Christian hostility to homosexuality has its roots in the bible. However, since Christianity means following Christ (a.k.a. Jesus), I think it's very instructive to look in the bible and see what Jesus himself actually said about homosexuality. The answer is, nothing at all! The few homophobic passages in the bible are all the views, stories or interpretations of other people, not Jesus himself. Indeed, having studied the bible at Sunday school when I was a boy, my overriding memory of Jesus's teaching was one of compassion, love and forgiveness. It certainly wasn't a message of hatred. It makes me so sad when I think of all the terrible things that have been done in the name of Christianity when the original message of Jesus himself was so pure and beautiful.

I was very lucky when I did finally come out to my mother. I was a couple of years older than this reader, and I finally did it when there was just me and her having dinner in her house. We're sitting facing each other across the table. I know that this has to be the moment, but I start crying

"Mum," I say, with tears in eyes, "I ... I've got something to tell you."

She can see that I'm very distressed, but all she does is to stop eating and smile at me in the most loving way.

"Well don't worry," she says kindly, "what is it?"

"Well, ... I ... I ... I'm gay! And I've got a boyfriend!! And I want to introduce you to him one day!!!"

And with that I really can't help myself from crying, as though I'm a little boy. My mother gets up from her seat and comes round to hug and reassure me.

"Don't worry," she says, "I'm sure I'll like your boyfriend, because I've always liked all your friends."

She goes back to sit in her seat, and looks at me lovingly again.

"You've always been a good son to me."

"But, I was so worried about telling you," I reply, starting to get my composure back, "because of your faith, and ..."

"But it's not for me to judge you," she answers, still with love in her eyes for me, "one day, that'll be for Him."

Of course, by "Him" she meant God. But given that Christianity isn't known for being pro-homosexuality, I couldn't have hoped for a better response. If only all Christians followed their religion in the same way that my mother does.

Anyway, this is kind of an express response to the comment that was posted this afternoon. There are many more things that could be said, although I'm sure that a lot of the appropriate things to say are scattered through previous "Dear GB" postings on this blog. Also, by giving the comment some prominence with its own posting, hopefully some other readers can leave a few further comments, and hence start to give the reader who left the original comment some of the help that he needs.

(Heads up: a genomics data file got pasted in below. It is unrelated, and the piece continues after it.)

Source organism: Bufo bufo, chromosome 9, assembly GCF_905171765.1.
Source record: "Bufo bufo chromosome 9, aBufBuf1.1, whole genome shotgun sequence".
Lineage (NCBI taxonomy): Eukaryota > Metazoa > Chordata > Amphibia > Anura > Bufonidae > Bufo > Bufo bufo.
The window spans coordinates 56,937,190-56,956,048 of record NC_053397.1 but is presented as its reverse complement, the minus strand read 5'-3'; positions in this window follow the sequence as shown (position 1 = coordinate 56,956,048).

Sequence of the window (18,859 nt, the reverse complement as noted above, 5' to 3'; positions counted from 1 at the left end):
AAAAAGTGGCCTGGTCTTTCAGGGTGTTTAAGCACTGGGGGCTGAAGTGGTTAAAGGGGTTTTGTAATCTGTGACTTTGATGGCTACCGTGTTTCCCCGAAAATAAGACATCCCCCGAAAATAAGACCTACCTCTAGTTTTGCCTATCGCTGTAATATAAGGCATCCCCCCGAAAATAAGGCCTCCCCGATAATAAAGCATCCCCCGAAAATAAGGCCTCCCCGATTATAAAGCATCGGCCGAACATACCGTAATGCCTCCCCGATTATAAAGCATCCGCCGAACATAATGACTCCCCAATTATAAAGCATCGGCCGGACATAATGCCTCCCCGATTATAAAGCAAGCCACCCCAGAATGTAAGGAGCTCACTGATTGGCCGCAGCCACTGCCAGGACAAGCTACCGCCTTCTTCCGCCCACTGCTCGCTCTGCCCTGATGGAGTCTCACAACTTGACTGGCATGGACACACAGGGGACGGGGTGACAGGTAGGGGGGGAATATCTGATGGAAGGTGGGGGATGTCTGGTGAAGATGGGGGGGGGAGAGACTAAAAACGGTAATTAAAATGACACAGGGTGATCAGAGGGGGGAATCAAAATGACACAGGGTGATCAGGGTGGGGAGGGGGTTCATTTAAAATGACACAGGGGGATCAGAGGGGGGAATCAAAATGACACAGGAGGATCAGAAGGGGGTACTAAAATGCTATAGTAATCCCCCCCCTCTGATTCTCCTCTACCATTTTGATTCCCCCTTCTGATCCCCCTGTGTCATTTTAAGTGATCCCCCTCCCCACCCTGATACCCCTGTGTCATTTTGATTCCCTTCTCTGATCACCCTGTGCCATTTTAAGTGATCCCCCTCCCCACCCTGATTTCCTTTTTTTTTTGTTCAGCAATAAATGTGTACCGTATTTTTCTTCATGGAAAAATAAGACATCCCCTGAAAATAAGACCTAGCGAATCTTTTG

3 comments:

Anonymous said...

Wow GB, what a redeeming post. Really shows how much we underestimate humam empathy. The inherent need for a son not to let down his parents as well as the overiding love for ones offspring. Nice

Kenski said...

Part of coming out is going through the process of rejecting much of the stuff you've been indoctrinated with and coming to the realisation that what determines whether someone is good or bad is not what they are but who they are.

I went through a long period of assuming I was asexual as I was brought up to believe that men should be attracted to women and I wasn't. I tried having a girlfriend and whilst everything worked physically, I was not getting what I needed.

After "experimentation" with another guy I realised what was missing and that I was gay, whether I wanted to be or not. That was something of a crisis point as overnight I'd gone from being "normal" to something to be hated and marginalised.

What helped in the end was the realisation that from "before" to "after", nothing had changed. I was still the same person. I knew more about myself, but that was all.

Everyone's circumstances are different so it's not really my place to say you have to do something or the other, but be honest with yourself and look forward 50 years and think about what will have given you a full and happy life.

Personally, I didn't feel I had any choice but to come out to my parents as to keep it hidden would have been to be dishonest. In the long run I believe it has benefited our relationship and their understanding of me immeasurably.

Kouya said...

I always try to think about the person on the other side, specially on this type of scenario where someone expresses so much love for the people around him, and I usually come to the same realization: They probably love you just as much as you love them. GB's story it's a wonderful example because it shows that even though he was worried about what his mother would say, he just found a person who loved him.
I'd say don't be afraid. All that people you love so much probably want you to be happy as well.